The types of jobs being created in Canada continue to be a central theme in discussions of economic change and the financial well-being of Canadians. A new Statistics Canada study documents changes in some of the basic characteristics of jobs over the last four decades.
The jobs held by Canadian employees in 2018 differ in many respects from those held by their counterparts in the early 1980s. Proportionately fewer jobs are now full time, permanent, unionized or covered by a Registered Pension Plan (RPP). However, these aggregate trends mask differences between men and women.
Since the early 1980s, total employment has shifted away from full-time jobs. The share of all employees aged 17 to 64 working full-time declined from 87% in 1981 to 84% in 2018. But while full-time employment declined from 95% to 91% among men, it remained stable at about 78% among women.
The overall decrease in full-time employment occurred in conjunction with a decline in permanent employment. Consequently, the share of employees aged 17 to 64 in full-time, permanent jobs declined from 80% in 1989—the first year Statistics Canada collected data on permanent jobs—to 75% in 2018. The share of men in full-time, permanent jobs declined from 88% to 81% over this period, while the share of women in such jobs remained stable at around 70%.
Unionization rates also fell. From 1981 to 2018, the share of employees aged 17 to 64 belonging to a union declined from 38% to 28%. But while the share of female employees belonging to a union remained stable at around 30%, the share of male employees belonging to a union declined from 42% to 26%.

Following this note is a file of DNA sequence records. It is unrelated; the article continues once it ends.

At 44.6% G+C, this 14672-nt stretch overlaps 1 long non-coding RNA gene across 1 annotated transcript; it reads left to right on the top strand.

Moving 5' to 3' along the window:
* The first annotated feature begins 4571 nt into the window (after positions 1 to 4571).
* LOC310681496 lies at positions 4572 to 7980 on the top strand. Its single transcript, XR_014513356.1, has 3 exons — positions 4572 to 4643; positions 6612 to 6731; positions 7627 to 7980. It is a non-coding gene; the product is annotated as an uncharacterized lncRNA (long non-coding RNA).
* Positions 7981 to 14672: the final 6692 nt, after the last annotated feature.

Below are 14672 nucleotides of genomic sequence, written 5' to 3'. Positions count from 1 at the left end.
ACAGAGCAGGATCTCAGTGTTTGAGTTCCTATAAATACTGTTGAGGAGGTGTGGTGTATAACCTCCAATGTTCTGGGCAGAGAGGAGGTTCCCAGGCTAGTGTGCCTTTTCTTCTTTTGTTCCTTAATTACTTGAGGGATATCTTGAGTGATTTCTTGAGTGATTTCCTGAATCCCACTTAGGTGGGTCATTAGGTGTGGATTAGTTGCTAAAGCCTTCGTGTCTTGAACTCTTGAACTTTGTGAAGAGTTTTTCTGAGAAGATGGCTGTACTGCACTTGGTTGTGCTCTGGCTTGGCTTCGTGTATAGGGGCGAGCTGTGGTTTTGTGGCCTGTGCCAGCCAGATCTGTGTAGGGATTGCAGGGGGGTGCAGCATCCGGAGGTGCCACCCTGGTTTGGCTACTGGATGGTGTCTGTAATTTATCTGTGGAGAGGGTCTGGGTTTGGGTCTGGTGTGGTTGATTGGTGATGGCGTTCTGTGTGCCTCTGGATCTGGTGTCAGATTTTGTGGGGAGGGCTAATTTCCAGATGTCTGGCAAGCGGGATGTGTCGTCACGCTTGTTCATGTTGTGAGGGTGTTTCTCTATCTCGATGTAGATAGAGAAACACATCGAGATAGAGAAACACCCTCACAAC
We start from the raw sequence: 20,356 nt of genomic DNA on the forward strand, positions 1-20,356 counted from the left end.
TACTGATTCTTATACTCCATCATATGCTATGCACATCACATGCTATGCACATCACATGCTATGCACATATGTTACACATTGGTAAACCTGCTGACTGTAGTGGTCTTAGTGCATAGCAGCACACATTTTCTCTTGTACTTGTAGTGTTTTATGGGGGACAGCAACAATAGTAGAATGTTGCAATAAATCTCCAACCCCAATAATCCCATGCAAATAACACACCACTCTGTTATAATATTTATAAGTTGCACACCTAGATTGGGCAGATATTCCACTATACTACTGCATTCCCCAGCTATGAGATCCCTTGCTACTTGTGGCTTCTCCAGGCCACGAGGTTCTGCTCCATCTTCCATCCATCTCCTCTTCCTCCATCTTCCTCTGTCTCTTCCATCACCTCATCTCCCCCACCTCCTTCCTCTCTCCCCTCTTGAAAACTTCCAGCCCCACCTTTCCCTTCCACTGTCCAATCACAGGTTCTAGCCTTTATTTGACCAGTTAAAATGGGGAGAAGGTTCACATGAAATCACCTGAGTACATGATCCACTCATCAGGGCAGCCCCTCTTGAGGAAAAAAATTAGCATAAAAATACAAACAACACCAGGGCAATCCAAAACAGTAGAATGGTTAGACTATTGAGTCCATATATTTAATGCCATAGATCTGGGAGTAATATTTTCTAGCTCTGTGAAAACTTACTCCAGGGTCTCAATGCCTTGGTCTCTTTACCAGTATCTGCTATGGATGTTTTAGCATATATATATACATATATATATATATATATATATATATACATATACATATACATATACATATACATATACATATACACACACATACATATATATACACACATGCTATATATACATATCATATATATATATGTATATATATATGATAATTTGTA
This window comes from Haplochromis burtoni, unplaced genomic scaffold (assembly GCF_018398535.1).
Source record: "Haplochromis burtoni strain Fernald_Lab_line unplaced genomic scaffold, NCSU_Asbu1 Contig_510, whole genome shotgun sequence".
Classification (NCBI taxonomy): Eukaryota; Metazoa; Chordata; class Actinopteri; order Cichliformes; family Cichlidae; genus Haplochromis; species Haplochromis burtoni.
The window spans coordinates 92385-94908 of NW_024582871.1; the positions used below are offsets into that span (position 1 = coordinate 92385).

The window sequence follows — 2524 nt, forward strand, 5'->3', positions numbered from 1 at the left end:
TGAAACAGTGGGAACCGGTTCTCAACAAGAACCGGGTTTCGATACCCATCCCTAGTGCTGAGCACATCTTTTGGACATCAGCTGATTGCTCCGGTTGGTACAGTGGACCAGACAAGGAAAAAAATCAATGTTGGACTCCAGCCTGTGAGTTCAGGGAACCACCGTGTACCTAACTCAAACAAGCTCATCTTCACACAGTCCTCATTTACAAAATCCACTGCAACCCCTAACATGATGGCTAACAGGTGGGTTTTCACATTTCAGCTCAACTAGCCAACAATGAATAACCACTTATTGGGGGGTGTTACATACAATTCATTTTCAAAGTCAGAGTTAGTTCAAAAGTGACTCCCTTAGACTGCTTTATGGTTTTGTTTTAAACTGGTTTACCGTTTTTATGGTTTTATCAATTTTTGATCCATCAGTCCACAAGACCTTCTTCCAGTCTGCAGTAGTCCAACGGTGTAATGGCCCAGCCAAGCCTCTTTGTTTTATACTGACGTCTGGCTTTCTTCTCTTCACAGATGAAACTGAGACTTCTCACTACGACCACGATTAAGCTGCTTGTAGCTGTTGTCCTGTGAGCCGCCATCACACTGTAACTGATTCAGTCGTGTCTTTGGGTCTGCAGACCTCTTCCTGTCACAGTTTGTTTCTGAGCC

A similar trend was evident in terms of pension coverage. Overall, the share of employees with a Registered Pension Plan (RPP) declined from 45% in 1981 to 38% in 2016—the most recent year for which RPP data are currently available. RPP coverage fell by 15 percentage points among male employees, from 51% in 1981 to 36% in 2016. However, RPP coverage increased from 35% to 40% among female employees.
The decline in RPP coverage among men was accompanied by a shift away from defined-benefit plans. The decline in defined-benefit plans was far less prevalent among women, at least in part reflecting their increasing presence in public administration, educational services, health care and social assistance over the reference period of the study.
The 1980s and 1990s were periods of slow wage growth. From 1981 to 2001, median real hourly wages in full-time jobs held by workers aged 17 to 64 increased by about 6%. Partly as a result of the oil boom that took place from 2001 to 2008, subsequent wage growth was more robust. The end result was a 16% increase in median real hourly wages in full-time jobs from 1981 to 2018 (Chart 2). Considering all jobs, median real hourly wages grew 13% during that period. As women moved toward better-paid occupations and experienced larger gains in educational attainment and job tenure than men, they experienced faster wage growth over that period. Median real hourly wages of male and female full-time employees aged 17 to 64 grew 9% and 29%, respectively, from 1981 to 2018 (Table 1).Note 4
Median real hourly wages in part-time jobs evolved differently. Overall, they fell from the early 1980s to the late 1990s and started increasing after the mid-2000s. By 2018, median hourly real wages in part-time jobs held by employees aged 17 to 64 were very similar to their 1981 values (Chart 2).
Chosen excerpts by Job Market Monitor. Read the whole story at The Daily — Study: Changing characteristics of Canadian jobs, 1981 to 2018